Yahoo! News Story - Floppy Disk Becoming Relic of the Past (fwd)

From: Fred Cisin <>
Date: Mon Sep 20 20:01:41 2004

> > 12", if it ever existed, was NEVER common.

On Mon, 20 Sep 2004, Ronald Wayne wrote:
> Okay, I cannot find the original references so I make a retraction.
> For what it's worth: the original reference was in the context of
> Apple II systems, and both 8" and 12" floppies were mentioned. It was
> also second hand information.

Apple ][ was 5.25".
There were some aftermarket add-ons for 8" (Sorrento Valley Associates)
There was no 12" floppy.

> > In addition to the physical varieties, there are thousands of physically
> > similar disks with mutually incompatible formats.
> <snip>
> > YOU might not care, but that is pretty damn insensitive towards those of
> > us who DO need and use them.
> Sorry for the sweeping, and personal, statement. Nah. I'll retract
> that apology too. I am allowed to have my own opinion after all. ;)
> To reiterate, I was only concerned about transfering data between
> different platforms. The "mutually incompatible formats" is a big
> problem there.

Not caring about the end of floppies must also take into account the other
uses besides disk format conversion. Although THAT IS an issue for me:

This is the third PC that I have been on today. (I teach, and use a lot
of machines in the labs at the college) There are a handful of files that
I need access to on at least three machines today. Therefore, I have
a few floppies in my pocket.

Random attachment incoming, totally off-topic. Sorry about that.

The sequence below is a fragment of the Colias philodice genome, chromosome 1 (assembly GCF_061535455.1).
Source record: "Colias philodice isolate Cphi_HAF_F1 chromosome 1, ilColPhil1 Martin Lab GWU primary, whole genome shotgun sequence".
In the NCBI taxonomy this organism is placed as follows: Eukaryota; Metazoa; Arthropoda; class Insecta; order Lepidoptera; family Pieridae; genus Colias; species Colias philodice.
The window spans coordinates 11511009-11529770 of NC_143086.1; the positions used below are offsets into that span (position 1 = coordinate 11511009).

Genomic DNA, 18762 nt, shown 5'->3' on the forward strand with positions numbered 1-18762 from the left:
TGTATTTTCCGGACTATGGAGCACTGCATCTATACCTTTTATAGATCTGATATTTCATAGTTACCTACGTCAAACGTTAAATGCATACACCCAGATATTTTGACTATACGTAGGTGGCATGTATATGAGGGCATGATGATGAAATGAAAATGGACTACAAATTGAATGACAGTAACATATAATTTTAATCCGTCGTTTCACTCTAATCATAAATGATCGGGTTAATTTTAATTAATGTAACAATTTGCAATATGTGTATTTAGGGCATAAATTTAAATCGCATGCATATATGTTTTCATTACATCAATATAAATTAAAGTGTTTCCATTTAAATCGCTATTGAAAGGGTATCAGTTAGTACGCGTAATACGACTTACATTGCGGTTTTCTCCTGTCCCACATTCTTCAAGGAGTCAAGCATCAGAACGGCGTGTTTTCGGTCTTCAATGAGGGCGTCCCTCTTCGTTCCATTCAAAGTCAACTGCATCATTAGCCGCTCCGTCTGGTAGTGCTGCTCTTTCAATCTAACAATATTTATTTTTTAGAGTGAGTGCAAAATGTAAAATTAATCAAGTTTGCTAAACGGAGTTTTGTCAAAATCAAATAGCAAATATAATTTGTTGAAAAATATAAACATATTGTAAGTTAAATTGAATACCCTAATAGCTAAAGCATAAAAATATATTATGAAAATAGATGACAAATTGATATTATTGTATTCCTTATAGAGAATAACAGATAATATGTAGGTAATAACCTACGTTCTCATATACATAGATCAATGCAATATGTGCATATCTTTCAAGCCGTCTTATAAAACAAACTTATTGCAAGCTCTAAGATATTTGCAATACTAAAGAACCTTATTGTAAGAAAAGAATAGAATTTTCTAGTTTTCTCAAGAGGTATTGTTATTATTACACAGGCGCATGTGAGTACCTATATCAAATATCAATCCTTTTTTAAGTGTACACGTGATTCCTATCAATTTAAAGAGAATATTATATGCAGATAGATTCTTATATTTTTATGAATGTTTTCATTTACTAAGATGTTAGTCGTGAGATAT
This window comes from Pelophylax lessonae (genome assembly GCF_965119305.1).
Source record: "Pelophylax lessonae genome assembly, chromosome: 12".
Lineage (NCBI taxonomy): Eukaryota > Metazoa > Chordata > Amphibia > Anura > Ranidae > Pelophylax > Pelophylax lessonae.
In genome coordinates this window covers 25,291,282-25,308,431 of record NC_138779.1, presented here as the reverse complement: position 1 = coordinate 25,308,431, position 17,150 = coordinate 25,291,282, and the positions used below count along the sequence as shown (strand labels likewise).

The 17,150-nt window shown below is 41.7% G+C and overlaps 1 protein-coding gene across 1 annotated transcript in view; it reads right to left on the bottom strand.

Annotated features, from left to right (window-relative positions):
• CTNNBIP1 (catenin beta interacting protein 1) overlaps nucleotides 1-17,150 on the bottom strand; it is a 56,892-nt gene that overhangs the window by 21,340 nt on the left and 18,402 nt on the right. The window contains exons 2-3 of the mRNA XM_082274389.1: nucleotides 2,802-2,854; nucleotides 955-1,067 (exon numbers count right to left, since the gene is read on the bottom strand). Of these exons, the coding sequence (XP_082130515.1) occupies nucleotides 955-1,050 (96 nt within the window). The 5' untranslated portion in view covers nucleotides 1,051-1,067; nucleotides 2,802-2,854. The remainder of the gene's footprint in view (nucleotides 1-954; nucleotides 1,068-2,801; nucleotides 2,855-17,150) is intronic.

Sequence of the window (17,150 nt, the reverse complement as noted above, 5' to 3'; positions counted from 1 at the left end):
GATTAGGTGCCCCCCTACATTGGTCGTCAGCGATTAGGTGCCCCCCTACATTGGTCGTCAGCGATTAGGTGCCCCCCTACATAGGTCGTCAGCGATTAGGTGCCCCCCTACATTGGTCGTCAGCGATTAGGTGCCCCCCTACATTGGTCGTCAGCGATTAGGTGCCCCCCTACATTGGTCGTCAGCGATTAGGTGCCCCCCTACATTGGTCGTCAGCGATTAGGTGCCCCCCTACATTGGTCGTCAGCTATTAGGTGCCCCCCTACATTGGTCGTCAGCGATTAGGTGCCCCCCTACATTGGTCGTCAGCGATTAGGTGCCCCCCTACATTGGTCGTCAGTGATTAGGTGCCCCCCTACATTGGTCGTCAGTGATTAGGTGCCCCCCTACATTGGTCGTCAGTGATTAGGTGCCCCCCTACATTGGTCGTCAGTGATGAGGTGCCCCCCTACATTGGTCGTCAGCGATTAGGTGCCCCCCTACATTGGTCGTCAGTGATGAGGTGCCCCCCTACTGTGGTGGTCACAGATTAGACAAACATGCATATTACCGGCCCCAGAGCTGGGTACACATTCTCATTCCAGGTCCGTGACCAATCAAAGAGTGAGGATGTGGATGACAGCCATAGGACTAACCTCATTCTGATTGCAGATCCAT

I was going to check and see what model our latest HPaq machines are,
but all that it says on the front (above the 3.5" floppy) is:
"hp Compaq"! So,... "Compaq" is now the name of a model of hp?

OB_CC: When the < 5.25" disks came out, there was a big battle
between 3", 3.25", 3.5", and 3.9" as to which one would become
"Shirt Pocket Diskettes". George Morrow said (NOT in his book
of quotes) that the answer was for the computer industry to cut
a deal with the clothing industry to enlarge shirt pockets up to
5.25" or 8".

> Splitting files across multiple floppies is also a pain, because
> floppies don't have enough capacity in most cases these days (I will
> acknowledge that some people may differ on that point).

MS-DOS is seriously lacking in good ways to split a file!
BACKUP would do it, but the early versions of BACKUP prepended a header
that made it inconvenient to reassemble the file without using RESTORE.

A C compiler or Assembler for demo use in class fits easily
on a floppy with plenty of room for sample files.
But for CAB (Computer Assisted Bloat), such as Visual C++,
a floppy is, indeed, woefully too small for anything past "Hello, world".

Grumpy Ol' Fred
Received on Mon Sep 20 2004 - 20:01:41 BST

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